Although the book is not particularly consumer-oriented, it offers agood outline of current privacy issues and raises the average reader'sawareness on some of today's most important privacy risks when surfingor expressing oneself on the Internet.

EPIC Publications:

"The Privacy Law Sourcebook 2002: United States Law, InternationalLaw, and Recent Developments," Marc Rotenberg, editor (EPIC 2002).
Price: $40.

The "Physicians Desk Reference of the privacy world." An invaluableresource for students, attorneys, researchers and journalists who needan up-to-date collection of U.S. and International privacy law, aswell as a comprehensive listing of privacy resources.

"FOIA 2002: Litigation Under the Federal Open Government Laws," HarryHammitt, David Sobel and Mark Zaid, editors (EPIC 2002). Price: $40.

This is the standard reference work covering all aspects of theFreedom of Information Act, the Privacy Act, the Government in theSunshine Act, and the Federal Advisory Committee Act. The 21stedition fully updates the manual that lawyers, journalists andresearchers have relied on for more than 25 years. For those wholitigate open government cases (or need to learn how to litigatethem), this is an essential reference manual.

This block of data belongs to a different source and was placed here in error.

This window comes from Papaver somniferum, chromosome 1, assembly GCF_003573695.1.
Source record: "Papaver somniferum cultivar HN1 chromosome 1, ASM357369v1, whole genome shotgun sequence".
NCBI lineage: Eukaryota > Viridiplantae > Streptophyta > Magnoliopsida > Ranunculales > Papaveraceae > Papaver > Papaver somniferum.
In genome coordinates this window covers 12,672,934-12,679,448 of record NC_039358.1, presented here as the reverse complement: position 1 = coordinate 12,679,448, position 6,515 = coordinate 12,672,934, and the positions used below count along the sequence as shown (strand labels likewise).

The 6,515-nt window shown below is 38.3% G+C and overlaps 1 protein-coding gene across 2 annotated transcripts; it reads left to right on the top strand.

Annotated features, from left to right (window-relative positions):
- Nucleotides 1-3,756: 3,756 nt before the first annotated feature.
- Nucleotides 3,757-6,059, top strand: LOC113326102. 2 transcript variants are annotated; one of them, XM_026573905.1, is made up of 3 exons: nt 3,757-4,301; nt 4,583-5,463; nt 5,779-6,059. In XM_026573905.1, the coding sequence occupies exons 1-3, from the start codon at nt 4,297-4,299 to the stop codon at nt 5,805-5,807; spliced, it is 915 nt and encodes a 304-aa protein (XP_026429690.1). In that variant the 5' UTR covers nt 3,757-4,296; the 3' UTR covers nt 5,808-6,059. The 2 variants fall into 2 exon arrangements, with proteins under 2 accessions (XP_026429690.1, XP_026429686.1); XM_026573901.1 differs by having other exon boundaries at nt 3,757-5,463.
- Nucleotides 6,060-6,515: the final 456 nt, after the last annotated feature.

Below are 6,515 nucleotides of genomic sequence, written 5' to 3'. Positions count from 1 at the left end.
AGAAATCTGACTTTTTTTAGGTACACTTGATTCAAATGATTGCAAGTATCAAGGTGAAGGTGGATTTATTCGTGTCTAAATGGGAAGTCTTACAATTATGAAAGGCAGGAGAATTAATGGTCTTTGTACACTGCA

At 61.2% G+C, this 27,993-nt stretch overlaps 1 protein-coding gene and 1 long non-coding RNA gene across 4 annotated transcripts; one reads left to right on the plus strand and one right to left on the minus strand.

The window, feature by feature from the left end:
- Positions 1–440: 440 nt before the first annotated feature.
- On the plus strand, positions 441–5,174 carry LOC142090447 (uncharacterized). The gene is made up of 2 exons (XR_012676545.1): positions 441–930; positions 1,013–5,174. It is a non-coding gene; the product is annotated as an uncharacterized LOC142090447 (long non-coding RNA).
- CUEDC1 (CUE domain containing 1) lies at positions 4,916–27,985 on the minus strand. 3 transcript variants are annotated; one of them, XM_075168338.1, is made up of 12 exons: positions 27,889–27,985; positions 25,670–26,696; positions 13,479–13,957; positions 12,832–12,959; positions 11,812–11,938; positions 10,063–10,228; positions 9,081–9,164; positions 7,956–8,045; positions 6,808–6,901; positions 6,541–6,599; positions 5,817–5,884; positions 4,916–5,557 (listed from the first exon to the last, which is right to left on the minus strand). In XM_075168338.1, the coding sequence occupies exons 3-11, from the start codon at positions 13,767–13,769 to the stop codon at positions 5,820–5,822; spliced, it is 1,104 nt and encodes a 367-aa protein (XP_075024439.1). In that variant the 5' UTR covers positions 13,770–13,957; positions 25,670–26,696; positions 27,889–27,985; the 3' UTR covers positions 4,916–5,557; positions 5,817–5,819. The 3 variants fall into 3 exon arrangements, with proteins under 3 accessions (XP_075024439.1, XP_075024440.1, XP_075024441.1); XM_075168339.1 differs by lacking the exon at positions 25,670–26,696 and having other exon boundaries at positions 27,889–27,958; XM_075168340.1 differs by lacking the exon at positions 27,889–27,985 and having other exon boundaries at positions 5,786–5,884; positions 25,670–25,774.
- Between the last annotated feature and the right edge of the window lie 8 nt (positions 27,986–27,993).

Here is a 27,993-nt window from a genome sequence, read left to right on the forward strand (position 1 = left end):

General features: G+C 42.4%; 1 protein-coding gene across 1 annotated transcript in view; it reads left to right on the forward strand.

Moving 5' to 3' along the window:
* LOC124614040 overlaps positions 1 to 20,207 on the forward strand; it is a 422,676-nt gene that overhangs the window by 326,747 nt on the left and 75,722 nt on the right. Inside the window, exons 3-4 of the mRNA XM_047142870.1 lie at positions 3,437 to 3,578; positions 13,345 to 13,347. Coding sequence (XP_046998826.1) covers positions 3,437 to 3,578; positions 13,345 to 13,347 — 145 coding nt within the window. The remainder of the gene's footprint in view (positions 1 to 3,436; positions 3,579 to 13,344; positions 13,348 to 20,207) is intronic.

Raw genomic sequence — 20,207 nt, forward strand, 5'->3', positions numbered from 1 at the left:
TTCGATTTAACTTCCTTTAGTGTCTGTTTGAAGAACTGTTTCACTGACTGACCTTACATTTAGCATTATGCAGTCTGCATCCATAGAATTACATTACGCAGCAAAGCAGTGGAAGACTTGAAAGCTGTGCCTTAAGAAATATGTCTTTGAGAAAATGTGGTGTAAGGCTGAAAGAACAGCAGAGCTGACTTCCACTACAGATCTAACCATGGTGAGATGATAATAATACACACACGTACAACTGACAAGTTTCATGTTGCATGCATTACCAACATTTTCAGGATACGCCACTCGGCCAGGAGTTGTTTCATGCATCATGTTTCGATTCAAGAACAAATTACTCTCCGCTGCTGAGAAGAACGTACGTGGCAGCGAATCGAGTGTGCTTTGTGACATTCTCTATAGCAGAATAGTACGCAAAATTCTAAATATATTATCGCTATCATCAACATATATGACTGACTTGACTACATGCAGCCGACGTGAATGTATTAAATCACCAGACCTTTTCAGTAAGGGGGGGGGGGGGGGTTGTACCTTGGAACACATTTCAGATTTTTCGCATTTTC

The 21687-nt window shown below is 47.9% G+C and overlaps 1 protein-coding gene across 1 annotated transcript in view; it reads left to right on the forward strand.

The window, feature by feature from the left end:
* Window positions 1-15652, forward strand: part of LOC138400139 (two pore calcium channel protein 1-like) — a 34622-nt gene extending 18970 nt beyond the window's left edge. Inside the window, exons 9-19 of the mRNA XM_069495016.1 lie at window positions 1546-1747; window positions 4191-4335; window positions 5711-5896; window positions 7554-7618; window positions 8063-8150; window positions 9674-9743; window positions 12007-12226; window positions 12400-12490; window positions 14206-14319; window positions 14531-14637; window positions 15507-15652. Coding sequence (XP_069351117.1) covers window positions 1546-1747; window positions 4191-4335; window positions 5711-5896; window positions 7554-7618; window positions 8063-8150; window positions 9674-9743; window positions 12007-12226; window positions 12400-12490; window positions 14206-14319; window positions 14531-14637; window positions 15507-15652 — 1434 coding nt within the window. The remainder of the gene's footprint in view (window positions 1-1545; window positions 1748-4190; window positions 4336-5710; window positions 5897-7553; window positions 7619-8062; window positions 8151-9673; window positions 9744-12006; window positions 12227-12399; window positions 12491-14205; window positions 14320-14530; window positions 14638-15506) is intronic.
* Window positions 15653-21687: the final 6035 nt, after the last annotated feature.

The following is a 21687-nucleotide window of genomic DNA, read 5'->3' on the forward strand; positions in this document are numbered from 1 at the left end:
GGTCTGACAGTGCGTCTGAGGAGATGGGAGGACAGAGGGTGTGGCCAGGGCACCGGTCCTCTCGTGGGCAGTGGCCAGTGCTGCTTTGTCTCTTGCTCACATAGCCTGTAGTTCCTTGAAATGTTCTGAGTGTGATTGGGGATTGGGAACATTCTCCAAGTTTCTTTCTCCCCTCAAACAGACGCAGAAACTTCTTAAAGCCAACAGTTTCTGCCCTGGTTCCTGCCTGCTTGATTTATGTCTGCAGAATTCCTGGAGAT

"Privacy & Human Rights 2002: An International Survey of Privacy Lawsand Developments" (EPIC 2002). Price: $25.

This survey, by EPIC and Privacy International, reviews the state ofprivacy in over fifty countries around the world. The survey examinesa wide range of privacy issues including data protection, telephonetapping, genetic databases, video surveillance, location tracking, IDsystems and freedom of information laws.

"Filters and Freedom 2.0: Free Speech Perspectives on Internet ContentControls" (EPIC 2001). Price: $20.

A collection of essays, studies, and critiques of Internet contentfiltering. These papers are instrumental in explaining why filteringthreatens free expression.